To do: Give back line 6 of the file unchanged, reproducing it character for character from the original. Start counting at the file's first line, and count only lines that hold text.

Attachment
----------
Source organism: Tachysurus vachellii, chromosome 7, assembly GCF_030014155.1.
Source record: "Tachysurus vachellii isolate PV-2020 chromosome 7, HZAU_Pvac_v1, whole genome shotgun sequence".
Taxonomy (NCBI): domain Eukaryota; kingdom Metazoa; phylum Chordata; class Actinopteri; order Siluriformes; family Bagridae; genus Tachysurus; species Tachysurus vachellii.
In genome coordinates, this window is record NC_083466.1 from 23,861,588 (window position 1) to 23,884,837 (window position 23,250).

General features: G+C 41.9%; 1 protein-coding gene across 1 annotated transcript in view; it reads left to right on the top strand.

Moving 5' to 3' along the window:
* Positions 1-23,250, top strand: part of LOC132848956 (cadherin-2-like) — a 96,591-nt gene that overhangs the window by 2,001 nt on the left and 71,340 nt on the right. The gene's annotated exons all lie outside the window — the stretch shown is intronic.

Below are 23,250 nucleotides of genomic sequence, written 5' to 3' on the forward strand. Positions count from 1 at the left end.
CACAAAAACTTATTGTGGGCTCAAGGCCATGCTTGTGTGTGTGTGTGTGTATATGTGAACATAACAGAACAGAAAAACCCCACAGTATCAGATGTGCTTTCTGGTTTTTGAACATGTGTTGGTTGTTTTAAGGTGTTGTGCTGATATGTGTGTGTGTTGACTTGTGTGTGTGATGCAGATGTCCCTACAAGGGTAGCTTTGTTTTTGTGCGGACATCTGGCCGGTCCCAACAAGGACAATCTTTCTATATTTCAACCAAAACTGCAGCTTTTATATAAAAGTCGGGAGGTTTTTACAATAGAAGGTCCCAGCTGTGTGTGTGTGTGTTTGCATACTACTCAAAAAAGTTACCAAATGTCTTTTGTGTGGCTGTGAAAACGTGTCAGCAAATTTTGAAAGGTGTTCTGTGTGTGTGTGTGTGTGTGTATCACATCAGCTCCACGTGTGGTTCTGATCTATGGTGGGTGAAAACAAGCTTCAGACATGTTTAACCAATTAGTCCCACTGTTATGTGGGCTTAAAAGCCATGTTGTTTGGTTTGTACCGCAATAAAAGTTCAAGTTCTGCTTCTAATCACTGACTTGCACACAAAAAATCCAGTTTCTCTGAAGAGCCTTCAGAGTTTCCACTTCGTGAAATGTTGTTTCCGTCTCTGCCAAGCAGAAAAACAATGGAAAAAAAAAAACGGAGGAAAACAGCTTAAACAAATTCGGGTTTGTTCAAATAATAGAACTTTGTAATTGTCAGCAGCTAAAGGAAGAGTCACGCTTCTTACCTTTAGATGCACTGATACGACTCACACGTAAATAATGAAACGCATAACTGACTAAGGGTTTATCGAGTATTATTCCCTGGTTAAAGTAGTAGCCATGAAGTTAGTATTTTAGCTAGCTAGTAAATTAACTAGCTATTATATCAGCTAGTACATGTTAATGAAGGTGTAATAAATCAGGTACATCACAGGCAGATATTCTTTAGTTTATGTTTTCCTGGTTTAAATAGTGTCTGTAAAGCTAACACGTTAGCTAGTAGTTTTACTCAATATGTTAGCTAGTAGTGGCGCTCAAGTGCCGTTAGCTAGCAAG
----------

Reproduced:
Moving 5' to 3' along the window: